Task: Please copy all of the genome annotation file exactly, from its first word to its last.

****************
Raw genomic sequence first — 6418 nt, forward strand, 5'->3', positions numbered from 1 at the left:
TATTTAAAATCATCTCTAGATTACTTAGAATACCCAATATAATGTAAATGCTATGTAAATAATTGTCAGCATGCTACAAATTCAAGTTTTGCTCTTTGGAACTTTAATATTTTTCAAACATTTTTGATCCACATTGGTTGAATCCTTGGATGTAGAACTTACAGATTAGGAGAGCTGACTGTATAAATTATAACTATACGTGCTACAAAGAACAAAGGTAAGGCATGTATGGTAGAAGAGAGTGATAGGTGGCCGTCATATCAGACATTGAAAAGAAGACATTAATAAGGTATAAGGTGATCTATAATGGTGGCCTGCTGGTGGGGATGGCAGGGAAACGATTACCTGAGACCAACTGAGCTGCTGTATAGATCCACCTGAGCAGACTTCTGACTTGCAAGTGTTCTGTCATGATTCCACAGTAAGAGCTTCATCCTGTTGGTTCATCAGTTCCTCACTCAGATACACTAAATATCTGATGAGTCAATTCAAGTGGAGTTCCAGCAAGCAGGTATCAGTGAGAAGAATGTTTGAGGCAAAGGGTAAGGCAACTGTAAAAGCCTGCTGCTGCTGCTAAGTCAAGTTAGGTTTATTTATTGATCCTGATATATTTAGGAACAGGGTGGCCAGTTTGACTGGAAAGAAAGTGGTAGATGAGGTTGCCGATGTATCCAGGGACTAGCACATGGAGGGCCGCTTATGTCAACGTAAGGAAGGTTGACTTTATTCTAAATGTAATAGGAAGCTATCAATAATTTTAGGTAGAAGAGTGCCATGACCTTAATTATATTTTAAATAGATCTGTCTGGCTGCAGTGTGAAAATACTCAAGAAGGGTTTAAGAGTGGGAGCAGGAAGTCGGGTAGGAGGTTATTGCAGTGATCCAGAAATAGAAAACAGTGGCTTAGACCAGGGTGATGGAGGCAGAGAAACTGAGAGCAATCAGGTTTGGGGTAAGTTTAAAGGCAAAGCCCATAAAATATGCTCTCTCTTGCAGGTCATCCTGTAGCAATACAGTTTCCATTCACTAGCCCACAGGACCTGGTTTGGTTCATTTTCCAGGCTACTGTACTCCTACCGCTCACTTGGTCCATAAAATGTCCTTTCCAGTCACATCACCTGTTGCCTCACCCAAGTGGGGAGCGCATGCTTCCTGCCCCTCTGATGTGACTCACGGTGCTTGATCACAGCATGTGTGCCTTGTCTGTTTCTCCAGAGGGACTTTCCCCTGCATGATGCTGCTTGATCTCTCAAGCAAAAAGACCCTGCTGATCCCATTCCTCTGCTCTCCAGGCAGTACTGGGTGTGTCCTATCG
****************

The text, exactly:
Raw genomic sequence first — 6418 nt, forward strand, 5'->3', positions numbered from 1 at the left:
TATTTAAAATCATCTCTAGATTACTTAGAATACCCAATATAATGTAAATGCTATGTAAATAATTGTCAGCATGCTACAAATTCAAGTTTTGCTCTTTGGAACTTTAATATTTTTCAAACATTTTTGATCCACATTGGTTGAATCCTTGGATGTAGAACTTACAGATTAGGAGAGCTGACTGTATAAATTATAACTATACGTGCTACAAAGAACAAAGGTAAGGCATGTATGGTAGAAGAGAGTGATAGGTGGCCGTCATATCAGACATTGAAAAGAAGACATTAATAAGGTATAAGGTGATCTATAATGGTGGCCTGCTGGTGGGGATGGCAGGGAAACGATTACCTGAGACCAACTGAGCTGCTGTATAGATCCACCTGAGCAGACTTCTGACTTGCAAGTGTTCTGTCATGATTCCACAGTAAGAGCTTCATCCTGTTGGTTCATCAGTTCCTCACTCAGATACACTAAATATCTGATGAGTCAATTCAAGTGGAGTTCCAGCAAGCAGGTATCAGTGAGAAGAATGTTTGAGGCAAAGGGTAAGGCAACTGTAAAAGCCTGCTGCTGCTGCTAAGTCAAGTTAGGTTTATTTATTGATCCTGATATATTTAGGAACAGGGTGGCCAGTTTGACTGGAAAGAAAGTGGTAGATGAGGTTGCCGATGTATCCAGGGACTAGCACATGGAGGGCCGCTTATGTCAACGTAAGGAAGGTTGACTTTATTCTAAATGTAATAGGAAGCTATCAATAATTTTAGGTAGAAGAGTGCCATGACCTTAATTATATTTTAAATAGATCTGTCTGGCTGCAGTGTGAAAATACTCAAGAAGGGTTTAAGAGTGGGAGCAGGAAGTCGGGTAGGAGGTTATTGCAGTGATCCAGAAATAGAAAACAGTGGCTTAGACCAGGGTGATGGAGGCAGAGAAACTGAGAGCAATCAGGTTTGGGGTAAGTTTAAAGGCAAAGCCCATAAAATATGCTCTCTCTTGCAGGTCATCCTGTAGCAATACAGTTTCCATTCACTAGCCCACAGGACCTGGTTTGGTTCATTTTCCAGGCTACTGTACTCCTACCGCTCACTTGGTCCATAAAATGTCCTTTCCAGTCACATCACCTGTTGCCTCACCCAAGTGGGGAGCGCATGCTTCCTGCCCCTCTGATGTGACTCACGGTGCTTGATCACAGCATGTGTGCCTTGTCTGTTTCTCCAGAGGGACTTTCCCCTGCATGATGCTGCTTGATCTCTCAAGCAAAAAGACCCTGCTGATCCCATTCCTCTGCTCTCCAGGCAGTACTGGGTGTGTCCTATCG